Earning income is an important goal for many investors, and they have often relied on bonds to help them achieve it. Today’s vast
global bond market provides investors with many opportunities to pursue attractive income at an acceptable level of risk.
Bonds are issued by governments and companies to raise capital. A bond is like an IOU. When you buy a bond, you are lending money to the issuer, who agrees to pay it back at a specific time, and in most cases, to make regular interest payments along the way. Those payments can provide a valuable source of income for investors at all stages of life.
The most common ways to think about a bond's income potential are coupon rate and yield.
- Coupon rate: This is the fixed amount an issuer promises to pay each year. The prices of bonds can rise and fall, but the coupon rate remains constant.
- Yield: This is the rate of income a bond pays based on its current market price. When a bond’s price goes up, its yield comes down, and vice versa.
Investing through a bond fund
If investing in bonds for income seems right for you, consider investing through an actively managed mutual fund. In an income fund, a professional portfolio manager will research and select bonds on your behalf, seeking income opportunities while managing risk throughout the global bond market. This can make an income fund an effective way to pursue the potential for higher yield while also preserving capital.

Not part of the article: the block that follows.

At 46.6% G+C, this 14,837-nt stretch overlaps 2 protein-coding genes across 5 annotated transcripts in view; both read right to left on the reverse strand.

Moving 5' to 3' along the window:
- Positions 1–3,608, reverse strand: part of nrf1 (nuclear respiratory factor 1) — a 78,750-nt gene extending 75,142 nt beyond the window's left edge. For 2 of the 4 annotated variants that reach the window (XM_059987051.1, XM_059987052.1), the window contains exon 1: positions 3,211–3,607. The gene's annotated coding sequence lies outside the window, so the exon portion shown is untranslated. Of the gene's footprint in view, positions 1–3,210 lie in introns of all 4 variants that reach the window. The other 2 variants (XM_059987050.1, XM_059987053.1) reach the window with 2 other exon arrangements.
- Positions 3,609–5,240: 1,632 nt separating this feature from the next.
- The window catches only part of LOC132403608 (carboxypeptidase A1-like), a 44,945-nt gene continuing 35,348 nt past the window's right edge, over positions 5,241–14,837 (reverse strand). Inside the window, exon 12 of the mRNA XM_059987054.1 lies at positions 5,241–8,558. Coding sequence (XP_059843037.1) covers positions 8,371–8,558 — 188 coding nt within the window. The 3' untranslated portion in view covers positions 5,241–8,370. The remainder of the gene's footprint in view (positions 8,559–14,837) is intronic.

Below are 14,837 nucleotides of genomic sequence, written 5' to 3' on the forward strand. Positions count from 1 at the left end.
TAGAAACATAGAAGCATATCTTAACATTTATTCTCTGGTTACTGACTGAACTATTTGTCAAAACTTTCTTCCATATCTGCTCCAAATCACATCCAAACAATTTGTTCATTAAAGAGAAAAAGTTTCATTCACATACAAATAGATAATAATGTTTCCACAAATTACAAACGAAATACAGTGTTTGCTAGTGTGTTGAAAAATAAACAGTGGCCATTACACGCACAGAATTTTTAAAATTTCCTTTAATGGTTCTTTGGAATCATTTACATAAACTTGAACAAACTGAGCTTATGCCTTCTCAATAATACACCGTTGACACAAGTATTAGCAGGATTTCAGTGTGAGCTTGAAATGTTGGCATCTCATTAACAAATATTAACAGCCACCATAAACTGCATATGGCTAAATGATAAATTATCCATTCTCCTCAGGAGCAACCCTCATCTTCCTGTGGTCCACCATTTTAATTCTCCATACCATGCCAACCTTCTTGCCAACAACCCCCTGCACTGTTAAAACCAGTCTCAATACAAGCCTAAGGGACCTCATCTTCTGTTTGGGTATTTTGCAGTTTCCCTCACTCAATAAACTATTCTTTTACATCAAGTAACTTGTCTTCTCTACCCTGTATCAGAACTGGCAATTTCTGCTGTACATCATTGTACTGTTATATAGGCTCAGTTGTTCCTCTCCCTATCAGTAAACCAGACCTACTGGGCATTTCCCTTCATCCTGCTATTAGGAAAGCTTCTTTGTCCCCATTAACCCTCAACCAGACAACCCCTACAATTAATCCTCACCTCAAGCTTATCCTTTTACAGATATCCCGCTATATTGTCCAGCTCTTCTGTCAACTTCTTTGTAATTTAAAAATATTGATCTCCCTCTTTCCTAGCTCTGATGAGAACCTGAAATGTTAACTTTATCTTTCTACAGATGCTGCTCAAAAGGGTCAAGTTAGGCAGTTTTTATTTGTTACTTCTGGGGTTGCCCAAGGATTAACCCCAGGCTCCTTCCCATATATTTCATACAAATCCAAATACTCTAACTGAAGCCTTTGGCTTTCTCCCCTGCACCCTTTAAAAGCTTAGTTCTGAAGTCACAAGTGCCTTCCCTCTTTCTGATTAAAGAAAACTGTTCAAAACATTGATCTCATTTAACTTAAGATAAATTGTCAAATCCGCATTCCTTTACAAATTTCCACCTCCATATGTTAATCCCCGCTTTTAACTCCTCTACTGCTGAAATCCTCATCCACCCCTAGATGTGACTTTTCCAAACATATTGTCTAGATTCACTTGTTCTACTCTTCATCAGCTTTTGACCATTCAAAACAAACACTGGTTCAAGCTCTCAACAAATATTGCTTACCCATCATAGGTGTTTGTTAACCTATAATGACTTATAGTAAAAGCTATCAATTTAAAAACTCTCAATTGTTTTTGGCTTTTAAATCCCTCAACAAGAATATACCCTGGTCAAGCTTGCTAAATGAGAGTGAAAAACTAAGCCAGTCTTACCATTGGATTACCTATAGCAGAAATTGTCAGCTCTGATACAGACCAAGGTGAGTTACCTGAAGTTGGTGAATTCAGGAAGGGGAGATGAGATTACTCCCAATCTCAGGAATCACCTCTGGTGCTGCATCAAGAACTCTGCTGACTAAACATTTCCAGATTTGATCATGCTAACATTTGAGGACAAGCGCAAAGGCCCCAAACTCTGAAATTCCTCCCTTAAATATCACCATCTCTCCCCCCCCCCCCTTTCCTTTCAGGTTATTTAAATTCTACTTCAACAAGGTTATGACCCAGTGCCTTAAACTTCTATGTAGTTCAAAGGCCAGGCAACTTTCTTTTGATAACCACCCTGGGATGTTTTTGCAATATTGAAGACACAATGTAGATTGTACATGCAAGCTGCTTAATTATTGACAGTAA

Finding income in a low yield world
Right now, yields on U.S. Treasury bonds are near record lows, and this challenging environment may be forcing investors to look beyond this traditional source of income. While it is tempting to select bonds with the highest yields, investors need to remember that bonds with higher yields typically entail greater risk, include the risk of falling prices or even default. Investors who choose bonds solely for high yield may be taking on more risk than they had anticipated, so careful research is important in selecting bonds with the right risk/return balance for you.
RISK/REWARD - HOUSE STYLE RELATIONSHIP
Investors seeking higher yields may take on more risk than they anticipated.